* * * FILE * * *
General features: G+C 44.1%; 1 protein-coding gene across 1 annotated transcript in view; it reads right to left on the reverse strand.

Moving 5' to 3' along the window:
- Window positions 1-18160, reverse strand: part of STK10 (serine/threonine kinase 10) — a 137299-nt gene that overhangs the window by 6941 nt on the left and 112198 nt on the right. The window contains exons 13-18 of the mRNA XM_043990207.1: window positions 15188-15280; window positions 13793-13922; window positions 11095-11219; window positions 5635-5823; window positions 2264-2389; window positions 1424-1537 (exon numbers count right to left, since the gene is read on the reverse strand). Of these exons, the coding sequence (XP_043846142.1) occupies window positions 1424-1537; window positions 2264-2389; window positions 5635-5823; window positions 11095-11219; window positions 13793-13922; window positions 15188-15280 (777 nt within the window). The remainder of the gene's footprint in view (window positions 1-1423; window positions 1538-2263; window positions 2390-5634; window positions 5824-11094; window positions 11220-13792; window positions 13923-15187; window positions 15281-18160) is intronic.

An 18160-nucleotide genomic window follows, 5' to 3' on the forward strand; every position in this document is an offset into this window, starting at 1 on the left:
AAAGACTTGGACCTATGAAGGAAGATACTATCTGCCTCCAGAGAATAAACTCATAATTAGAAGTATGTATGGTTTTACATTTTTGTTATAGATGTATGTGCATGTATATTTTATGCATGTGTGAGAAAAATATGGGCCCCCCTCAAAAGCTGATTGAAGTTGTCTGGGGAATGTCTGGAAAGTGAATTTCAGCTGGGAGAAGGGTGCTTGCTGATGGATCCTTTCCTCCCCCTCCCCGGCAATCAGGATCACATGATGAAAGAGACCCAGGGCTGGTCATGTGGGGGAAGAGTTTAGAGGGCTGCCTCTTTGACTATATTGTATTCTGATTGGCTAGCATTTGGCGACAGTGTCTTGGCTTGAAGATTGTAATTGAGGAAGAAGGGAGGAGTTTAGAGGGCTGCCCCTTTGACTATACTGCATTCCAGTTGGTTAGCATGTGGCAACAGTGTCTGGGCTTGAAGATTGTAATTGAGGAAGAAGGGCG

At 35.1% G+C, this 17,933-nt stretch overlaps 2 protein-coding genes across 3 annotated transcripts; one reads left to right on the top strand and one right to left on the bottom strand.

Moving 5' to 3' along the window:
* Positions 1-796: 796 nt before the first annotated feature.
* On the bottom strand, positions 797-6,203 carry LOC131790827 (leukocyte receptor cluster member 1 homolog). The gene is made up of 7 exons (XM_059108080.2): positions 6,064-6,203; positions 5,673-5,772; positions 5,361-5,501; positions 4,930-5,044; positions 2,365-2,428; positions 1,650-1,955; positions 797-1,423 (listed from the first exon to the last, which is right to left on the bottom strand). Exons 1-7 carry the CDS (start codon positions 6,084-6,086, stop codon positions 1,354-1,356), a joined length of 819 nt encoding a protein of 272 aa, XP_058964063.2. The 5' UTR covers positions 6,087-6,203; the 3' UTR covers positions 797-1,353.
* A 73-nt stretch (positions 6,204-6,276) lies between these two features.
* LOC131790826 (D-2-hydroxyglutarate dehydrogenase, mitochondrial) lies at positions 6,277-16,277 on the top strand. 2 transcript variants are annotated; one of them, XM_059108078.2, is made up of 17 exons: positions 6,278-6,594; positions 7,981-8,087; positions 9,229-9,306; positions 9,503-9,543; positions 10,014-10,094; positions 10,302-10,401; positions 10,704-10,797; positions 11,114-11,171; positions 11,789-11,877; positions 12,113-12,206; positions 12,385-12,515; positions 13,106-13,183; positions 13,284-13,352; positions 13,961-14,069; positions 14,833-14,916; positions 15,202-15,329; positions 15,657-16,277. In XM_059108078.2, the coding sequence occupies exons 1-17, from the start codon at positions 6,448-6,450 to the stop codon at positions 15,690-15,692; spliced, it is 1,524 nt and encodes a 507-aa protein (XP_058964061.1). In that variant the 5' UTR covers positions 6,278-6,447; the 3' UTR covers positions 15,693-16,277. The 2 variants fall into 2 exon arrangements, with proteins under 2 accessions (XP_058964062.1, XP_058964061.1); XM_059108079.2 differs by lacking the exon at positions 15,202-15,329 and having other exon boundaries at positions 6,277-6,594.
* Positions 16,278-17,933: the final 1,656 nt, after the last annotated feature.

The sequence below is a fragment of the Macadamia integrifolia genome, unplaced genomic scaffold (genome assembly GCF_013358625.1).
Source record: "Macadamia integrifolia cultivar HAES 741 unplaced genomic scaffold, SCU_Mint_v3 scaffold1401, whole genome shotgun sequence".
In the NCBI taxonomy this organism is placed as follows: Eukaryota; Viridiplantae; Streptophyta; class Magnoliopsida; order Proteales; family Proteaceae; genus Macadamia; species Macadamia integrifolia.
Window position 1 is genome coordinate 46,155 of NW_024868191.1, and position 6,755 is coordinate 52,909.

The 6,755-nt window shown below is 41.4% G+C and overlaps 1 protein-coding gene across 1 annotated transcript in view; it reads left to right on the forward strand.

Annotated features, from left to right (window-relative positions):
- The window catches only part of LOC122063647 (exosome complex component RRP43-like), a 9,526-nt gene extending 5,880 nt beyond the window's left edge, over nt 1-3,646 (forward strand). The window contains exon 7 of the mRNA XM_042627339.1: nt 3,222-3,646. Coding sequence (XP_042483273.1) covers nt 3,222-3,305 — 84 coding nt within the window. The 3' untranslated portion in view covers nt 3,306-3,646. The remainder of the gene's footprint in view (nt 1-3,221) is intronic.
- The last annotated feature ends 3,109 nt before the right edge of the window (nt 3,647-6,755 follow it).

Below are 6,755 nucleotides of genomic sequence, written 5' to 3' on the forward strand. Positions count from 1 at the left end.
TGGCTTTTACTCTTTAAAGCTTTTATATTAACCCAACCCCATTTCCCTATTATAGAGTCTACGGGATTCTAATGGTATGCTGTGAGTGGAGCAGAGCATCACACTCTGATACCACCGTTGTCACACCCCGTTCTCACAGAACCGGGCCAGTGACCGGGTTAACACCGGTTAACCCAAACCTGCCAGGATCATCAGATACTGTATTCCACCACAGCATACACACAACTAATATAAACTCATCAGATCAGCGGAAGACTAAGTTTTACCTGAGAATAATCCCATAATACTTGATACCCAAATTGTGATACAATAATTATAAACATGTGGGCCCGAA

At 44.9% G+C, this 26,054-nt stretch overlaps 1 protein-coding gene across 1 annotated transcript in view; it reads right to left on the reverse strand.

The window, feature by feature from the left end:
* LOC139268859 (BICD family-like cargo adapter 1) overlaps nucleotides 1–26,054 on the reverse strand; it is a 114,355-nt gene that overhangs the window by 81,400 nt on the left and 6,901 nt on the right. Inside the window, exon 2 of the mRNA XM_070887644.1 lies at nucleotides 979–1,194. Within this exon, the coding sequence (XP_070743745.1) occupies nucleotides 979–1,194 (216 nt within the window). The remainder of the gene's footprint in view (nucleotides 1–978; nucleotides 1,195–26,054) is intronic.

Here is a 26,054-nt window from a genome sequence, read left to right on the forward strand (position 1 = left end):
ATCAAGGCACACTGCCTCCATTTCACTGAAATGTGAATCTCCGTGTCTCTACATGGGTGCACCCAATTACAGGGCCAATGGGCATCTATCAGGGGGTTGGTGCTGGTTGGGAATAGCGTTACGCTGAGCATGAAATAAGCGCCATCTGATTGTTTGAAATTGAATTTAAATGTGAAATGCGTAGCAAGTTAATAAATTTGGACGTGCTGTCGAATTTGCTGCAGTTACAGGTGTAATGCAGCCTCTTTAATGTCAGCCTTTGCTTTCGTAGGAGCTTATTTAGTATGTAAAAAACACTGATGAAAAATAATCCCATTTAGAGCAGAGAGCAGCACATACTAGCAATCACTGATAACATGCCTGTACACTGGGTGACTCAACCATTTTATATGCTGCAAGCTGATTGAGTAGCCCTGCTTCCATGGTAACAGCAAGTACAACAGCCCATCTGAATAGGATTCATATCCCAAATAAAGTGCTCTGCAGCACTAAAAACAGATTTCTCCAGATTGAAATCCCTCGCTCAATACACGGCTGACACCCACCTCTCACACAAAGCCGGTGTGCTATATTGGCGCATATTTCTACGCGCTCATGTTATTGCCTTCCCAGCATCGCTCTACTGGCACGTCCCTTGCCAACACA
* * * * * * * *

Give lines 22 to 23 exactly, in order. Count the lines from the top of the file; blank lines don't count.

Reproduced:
TGGCTTTTACTCTTTAAAGCTTTTATATTAACCCAACCCCATTTCCCTATTATAGAGTCTACGGGATTCTAATGGTATGCTGTGAGTGGAGCAGAGCATCACACTCTGATACCACCGTTGTCACACCCCGTTCTCACAGAACCGGGCCAGTGACCGGGTTAACACCGGTTAACCCAAACCTGCCAGGATCATCAGATACTGTATTCCACCACAGCATACACACAACTAATATAAACTCATCAGATCAGCGGAAGACTAAGTTTTACCTGAGAATAATCCCATAATACTTGATACCCAAATTGTGATACAATAATTATAAACATGTGGGCCCGAA

At 44.9% G+C, this 26,054-nt stretch overlaps 1 protein-coding gene across 1 annotated transcript in view; it reads right to left on the reverse strand.